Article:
Agriculture minister relieves Brunello association of oversight duties

In a decree signed into law today, Italy’s Minister of Agriculture, Luca Zaia, officially relieved the Consorzio del Vino Brunello di Montalcino (Brunello producers association) of its oversight duties and appointed a three-member committee to monitor the appellation. According to a report published today by Decanter.com, the president of the Consorzio, Francesco Marone-Cinzano (evidently unaware of the government’s decree at the time), intends to move forward with its own plans for monitoring the appellation.

According to the carefully worded document issued today by office of the minister, the decree sets forth a “guarantee committee responsible for the coordination and supervision of monitoring activities for the DOCG wine Brunello di Montalcino and the DOC wines Rosso di Montalcino, Moscadello di Montalcino, and Sant’Antimo.” The new body will oversee the appellation for a period of six months from today.

The board will answer directly to the minister and will be comprised of: Dr. Riccardo Ricci Curbastro, president of Federdoc (National Federation of Voluntary Consortia for the Oversight of Italian Wine Appellations); Professor Vasco Boatto, director of Enology, Department of Agronomy, University of Padua); and Dr. Fulvio Mattivi, director of the analysis laboratory Istituto di San Michele all’Adige (the institute of enology, province of Trento).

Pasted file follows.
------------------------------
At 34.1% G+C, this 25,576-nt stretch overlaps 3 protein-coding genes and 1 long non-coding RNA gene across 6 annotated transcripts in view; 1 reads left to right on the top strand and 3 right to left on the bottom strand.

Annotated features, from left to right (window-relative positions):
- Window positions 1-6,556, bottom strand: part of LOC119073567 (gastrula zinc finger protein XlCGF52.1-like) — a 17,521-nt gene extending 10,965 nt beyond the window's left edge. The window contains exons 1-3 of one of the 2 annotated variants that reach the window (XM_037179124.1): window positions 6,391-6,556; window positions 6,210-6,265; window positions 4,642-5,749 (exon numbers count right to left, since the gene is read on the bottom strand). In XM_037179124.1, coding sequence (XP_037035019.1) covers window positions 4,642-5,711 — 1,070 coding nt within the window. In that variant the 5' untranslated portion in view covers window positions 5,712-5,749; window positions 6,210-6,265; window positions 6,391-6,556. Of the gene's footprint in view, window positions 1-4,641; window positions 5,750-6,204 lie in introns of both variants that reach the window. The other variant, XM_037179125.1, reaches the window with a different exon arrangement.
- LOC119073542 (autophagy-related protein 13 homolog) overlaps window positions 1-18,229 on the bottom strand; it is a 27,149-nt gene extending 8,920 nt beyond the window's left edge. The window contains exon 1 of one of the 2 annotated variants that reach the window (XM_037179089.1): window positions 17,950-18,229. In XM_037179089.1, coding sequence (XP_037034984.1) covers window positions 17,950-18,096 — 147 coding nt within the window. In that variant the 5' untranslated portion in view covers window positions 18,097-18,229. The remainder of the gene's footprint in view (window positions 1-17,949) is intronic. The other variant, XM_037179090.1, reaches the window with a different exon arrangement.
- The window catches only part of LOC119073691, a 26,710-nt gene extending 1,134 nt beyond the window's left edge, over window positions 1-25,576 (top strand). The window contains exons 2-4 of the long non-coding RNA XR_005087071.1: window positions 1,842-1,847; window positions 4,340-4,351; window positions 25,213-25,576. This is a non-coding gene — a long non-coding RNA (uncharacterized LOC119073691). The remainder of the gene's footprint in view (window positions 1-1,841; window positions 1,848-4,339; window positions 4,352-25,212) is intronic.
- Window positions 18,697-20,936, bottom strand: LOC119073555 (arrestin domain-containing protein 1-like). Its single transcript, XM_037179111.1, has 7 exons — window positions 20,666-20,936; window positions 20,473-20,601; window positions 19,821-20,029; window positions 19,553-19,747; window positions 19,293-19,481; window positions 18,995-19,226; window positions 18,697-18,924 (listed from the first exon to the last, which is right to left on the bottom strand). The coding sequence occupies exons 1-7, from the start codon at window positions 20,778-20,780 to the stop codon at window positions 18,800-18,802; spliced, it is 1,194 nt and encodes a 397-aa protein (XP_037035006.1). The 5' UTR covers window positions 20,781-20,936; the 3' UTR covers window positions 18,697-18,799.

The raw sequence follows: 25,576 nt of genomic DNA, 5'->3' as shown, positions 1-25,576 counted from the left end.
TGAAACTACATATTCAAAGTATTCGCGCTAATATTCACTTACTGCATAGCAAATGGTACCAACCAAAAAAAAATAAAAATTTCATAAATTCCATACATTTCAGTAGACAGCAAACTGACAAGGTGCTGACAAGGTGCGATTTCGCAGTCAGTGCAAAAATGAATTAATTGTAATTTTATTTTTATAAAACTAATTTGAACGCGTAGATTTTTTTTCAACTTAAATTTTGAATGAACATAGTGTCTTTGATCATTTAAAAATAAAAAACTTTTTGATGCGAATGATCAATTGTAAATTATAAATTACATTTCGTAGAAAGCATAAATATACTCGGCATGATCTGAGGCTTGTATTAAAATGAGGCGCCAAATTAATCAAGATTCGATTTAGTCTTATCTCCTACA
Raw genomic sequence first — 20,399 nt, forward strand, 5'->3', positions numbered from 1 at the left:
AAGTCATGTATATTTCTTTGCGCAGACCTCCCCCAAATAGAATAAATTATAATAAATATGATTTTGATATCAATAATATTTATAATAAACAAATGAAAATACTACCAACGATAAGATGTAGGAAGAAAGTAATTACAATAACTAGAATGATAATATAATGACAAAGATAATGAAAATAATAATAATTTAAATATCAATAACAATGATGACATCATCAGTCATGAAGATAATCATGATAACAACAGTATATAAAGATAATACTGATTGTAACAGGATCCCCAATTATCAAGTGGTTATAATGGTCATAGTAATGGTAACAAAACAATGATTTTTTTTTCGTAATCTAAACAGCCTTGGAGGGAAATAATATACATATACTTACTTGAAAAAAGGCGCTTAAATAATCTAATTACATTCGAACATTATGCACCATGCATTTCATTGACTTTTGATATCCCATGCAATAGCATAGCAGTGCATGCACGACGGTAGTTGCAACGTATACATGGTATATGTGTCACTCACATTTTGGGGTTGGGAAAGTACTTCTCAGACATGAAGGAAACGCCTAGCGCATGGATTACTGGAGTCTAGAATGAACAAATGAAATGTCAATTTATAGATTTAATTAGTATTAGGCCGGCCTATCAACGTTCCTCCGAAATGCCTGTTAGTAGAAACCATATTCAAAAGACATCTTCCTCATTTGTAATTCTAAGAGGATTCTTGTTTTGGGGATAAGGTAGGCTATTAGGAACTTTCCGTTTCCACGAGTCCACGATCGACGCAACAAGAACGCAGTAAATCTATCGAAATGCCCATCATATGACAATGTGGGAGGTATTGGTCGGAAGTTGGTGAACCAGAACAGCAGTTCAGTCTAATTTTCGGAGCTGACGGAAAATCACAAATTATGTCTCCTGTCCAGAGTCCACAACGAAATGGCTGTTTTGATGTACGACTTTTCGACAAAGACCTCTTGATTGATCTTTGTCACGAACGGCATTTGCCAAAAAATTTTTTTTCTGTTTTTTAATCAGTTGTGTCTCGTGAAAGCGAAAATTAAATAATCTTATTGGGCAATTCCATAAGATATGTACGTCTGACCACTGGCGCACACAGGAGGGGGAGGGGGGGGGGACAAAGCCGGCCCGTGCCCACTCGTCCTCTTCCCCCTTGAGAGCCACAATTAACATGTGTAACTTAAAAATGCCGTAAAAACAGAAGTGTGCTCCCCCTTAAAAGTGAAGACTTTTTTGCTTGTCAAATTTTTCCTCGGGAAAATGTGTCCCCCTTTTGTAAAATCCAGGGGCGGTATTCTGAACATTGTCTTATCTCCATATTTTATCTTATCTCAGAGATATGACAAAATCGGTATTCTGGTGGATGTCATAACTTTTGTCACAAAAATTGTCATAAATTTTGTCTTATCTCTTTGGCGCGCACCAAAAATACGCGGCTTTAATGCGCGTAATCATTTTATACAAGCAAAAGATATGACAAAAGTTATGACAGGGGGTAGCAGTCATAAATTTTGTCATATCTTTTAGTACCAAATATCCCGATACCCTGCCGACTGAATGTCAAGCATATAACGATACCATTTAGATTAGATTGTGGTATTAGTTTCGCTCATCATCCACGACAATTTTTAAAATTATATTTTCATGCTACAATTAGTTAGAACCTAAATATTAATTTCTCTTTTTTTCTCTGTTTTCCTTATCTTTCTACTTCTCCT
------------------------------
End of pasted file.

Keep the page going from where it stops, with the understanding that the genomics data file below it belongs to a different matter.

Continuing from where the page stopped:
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3 thoughts on “Agriculture minister relieves Brunello association of oversight duties

  1. Another lame move on the part of a government plagued with hubris.

    Start digging the hole, the coffin is getting nailed down now.

    Thanks Doctor Zaia!

  2. Does not the G of DOCG mean that the government garantees the DOC, through a Consorzio?
    It seems the Consorzio has not been able to fulfill this commitment, so that the governement entrusts this responsability to another body, at least remporarily, does not seems to me a “lame move”.
    Anything that can restore the image and respectability of this grand wines that are Brunello is welcome, for me.One can discuss the ways and means, but the goal should be clear: Italian wine deserves better administration so that its obvious qualities – and identities – can be recognised

  3. Pingback: Brunello Group’s Authority Usurped - The Pour Blog - NYTimes.com

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